By Ray Stern
By Ray Stern
By New Times
By Amy Silverman
By Stephen Lemons
By Stephen Lemons
By Monica Alonzo
By Chris Parker
The Angels betray no interest in the citizens. Nor do they seem to care about the TV crews or scribbling reporters. They thread quietly through the airport and, leather creaking, tramp down to Gate 10. They are here to meet Sonny Barger's plane.
Barger, of course, is possibly the world's most famous motorcyclist and the archetypical Hell's Angel. He didn't found the motorcycle club--don't call it a gang--but he constructed the myth. He's 54 years old, and just hours ago he was released from the medium-security Phoenix Federal Correctional Institute. Now he's walking up the ramp from an America West jet, with his wife, Sharon, a half-step behind him and his godson, a beautiful, blond 2-year-old, balanced on his hip.
As he's welcomed with bear hugs and hoots, Barger is technically violating his parole. Many of these men are convicted felons, people Barger has been ordered to avoid. And if one believes the FBI's interpretation of the Angels' insignia, then some of them--the ones who wear the "Filthy Few" patch on the left breast of their colors--are killers.
Barger has such a patch.
One Angel says it's kind of an all-around merit badge, bestowed for service above and beyond the call of duty. Originally, he said, the Few were simply the hardest partiers, the advance team that went out before a run to hack campsites out of the brush. The cops, this Angel says, constructed their own meaning for the patch, the same way they have slandered and vilified the club for decades. All the Hell's Angels are about, he says, are owning and riding Harley-Davidson motorcycles.
That is the club party line to which all Angels scrupulously adhere. Whatever an Angel does on his own time, when he dons the colors, it's only to enjoy the wind in his hair and the road humming beneath his oily boots.
But Sonny Barger has just spent the last three and a half years in prison. He was convicted of conspiring to violate federal explosives, firearms and arson laws, and using stolen law enforcement intelligence reports on rival clubs. Barger's 1989 conviction capped more than a decade of sustained legal trouble, during which the government described him as the leader of a "Mafia on wheels."
The government says Barger conspired with other Angels to kill several members of the Detroit-based Outlaws. Then-attorney general Ed Meese claimed Barger's arrest averted five murders.
According to the FBI, during the 1980s, the Angels and the Outlaws were engaged in a bloody struggle to control the methamphetamine trade in the United States and Canada. In 1985, 133 Angels in 11 states were arrested in the culmination of the three-year undercover "Operation Roughrider." According to the FBI, the sting established that the Angels, "through liaisons with other traditional organized-crime families," were involved in a multimillion-dollar drug-trafficking business. The FBI still claims as much as 75 percent of the methamphetamine trade in this country is controlled by biker gangs. Speed and crank, the feds say, pay for those $30,000 motorcycles.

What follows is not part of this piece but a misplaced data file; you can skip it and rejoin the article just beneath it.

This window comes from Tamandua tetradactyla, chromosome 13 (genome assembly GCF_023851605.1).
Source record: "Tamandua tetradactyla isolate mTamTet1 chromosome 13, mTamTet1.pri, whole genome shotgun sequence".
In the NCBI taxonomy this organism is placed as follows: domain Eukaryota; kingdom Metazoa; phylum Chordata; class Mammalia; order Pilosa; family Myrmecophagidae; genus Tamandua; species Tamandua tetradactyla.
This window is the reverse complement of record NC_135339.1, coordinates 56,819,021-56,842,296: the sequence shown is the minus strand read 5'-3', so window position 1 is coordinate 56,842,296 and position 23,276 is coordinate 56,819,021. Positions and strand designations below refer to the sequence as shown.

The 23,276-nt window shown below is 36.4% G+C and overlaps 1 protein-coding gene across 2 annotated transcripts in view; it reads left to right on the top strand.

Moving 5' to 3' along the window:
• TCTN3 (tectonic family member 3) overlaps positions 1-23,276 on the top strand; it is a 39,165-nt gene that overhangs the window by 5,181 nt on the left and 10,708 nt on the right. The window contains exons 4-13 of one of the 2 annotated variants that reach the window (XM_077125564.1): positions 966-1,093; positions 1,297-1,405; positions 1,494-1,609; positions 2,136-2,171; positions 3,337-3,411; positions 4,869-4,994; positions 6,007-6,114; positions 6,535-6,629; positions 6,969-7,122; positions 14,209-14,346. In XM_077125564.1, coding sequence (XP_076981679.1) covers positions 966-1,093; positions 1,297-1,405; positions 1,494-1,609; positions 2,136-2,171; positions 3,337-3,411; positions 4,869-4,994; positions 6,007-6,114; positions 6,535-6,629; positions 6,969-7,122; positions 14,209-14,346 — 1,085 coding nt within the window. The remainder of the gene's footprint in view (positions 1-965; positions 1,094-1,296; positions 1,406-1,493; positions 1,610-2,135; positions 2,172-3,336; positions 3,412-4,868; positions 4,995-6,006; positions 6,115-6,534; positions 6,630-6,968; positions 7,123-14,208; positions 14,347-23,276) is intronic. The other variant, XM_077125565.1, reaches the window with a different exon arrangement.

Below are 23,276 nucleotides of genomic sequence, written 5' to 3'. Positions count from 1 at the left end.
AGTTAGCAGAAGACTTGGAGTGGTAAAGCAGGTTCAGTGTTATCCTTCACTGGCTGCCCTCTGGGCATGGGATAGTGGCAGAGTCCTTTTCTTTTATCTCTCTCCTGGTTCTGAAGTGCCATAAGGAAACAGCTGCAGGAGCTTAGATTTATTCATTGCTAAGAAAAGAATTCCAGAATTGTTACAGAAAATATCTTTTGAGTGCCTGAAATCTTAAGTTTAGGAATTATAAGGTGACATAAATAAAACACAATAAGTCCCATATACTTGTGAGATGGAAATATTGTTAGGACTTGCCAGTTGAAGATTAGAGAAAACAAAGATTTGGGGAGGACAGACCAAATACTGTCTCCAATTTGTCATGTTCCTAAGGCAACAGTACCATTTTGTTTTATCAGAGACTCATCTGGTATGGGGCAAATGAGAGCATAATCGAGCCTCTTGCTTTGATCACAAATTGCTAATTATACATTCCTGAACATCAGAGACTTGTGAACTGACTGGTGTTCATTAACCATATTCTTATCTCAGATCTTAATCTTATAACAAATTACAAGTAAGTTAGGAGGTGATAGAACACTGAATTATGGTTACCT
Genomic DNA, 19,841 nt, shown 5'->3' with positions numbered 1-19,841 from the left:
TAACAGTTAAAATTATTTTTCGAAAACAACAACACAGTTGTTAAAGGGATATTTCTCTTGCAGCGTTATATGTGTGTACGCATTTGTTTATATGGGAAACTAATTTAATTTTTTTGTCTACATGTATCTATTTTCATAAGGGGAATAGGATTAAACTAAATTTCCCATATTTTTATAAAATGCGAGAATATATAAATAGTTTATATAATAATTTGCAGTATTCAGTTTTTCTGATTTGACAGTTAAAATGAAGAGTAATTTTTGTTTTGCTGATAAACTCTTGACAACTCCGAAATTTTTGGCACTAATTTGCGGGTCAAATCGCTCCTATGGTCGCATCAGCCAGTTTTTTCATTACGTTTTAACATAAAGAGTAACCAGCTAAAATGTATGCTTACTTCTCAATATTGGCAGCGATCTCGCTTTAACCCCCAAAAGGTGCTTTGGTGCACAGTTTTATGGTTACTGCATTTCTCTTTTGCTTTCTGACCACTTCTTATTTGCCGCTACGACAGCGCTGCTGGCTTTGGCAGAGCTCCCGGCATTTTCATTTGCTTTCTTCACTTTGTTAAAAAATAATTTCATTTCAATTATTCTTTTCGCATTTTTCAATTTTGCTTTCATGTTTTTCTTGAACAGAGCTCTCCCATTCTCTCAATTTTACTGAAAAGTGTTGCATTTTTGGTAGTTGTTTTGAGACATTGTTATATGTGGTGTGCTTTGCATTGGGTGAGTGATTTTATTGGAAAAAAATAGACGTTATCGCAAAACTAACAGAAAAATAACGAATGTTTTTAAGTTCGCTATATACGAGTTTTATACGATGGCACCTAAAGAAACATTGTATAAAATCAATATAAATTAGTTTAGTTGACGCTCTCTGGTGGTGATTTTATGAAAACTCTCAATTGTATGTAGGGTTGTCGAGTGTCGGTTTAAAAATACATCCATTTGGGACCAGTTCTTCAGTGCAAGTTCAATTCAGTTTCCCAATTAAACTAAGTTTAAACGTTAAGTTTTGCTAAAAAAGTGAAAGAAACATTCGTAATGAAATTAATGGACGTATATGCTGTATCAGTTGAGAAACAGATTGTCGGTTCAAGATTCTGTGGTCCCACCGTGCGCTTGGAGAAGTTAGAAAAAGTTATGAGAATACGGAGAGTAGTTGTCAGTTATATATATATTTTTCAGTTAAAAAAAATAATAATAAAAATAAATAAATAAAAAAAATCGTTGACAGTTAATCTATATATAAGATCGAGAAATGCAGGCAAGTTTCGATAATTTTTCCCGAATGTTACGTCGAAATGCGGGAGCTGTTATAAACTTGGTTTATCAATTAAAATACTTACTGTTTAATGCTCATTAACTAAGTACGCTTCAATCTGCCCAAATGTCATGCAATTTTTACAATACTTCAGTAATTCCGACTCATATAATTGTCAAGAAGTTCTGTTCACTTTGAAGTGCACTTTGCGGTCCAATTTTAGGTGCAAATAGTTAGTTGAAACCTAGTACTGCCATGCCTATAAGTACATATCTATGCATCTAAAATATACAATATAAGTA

Barger, croaking through a hole in his throat--his cancerous larynx was removed in 1983--begs to differ. The authorities have a hard-on for the Angels, he says. They've harassed his club for decades.
"I'm sure there are some individual Angels who've sold methamphetamines," Barger tells New Times. "Just like I'm sure some cops have sold methamphetamines. I'm sure some of our members own guns, whether legal or not. And I'm sure the government makes a living off of us."
Barger insists he was set up by overzealous federal agents frustrated by their inability to nail the Angels.
"There never was a crime thought up by the Hell's Angels," he says. "It was thought up by the FBI. It was paid for by the FBI. And I went to jail for it. That's the way it goes."
If not for his colors and Angels belt buckle, Barger might pass for any burgher back from two weeks at Club Med. The child on his hip lends him an aura of domesticity.
Barger is decidedly less scruffy than his welcoming party, his chest is tight and his biceps pneumatic beneath his Western-style shirt. He started running at Phoenix FCI, and he can go ten miles at a ten-minute-per-mile pace. (I'm slow, but I can go on forever," he says.) His face is ruddy from the sun, and, unlike some of the other Angels, his eyes are clean.
Dave Feldman, a Phoenix FCI inmate who befriended Barger, says the arch-Angel kept himself fit and focused while in prison. Barger quit smoking (after developing cancer) and spent most of his time in Phoenix tuning his body and reading.
Because his voice is damaged, Barger's friends must lean in close to hear him. To speak he presses a white patch covering the "blowhole" in his throat, a gesture that resembles a blessing. The airport scene seems intimate and superstitious, these burly men bending tenderly to their chief.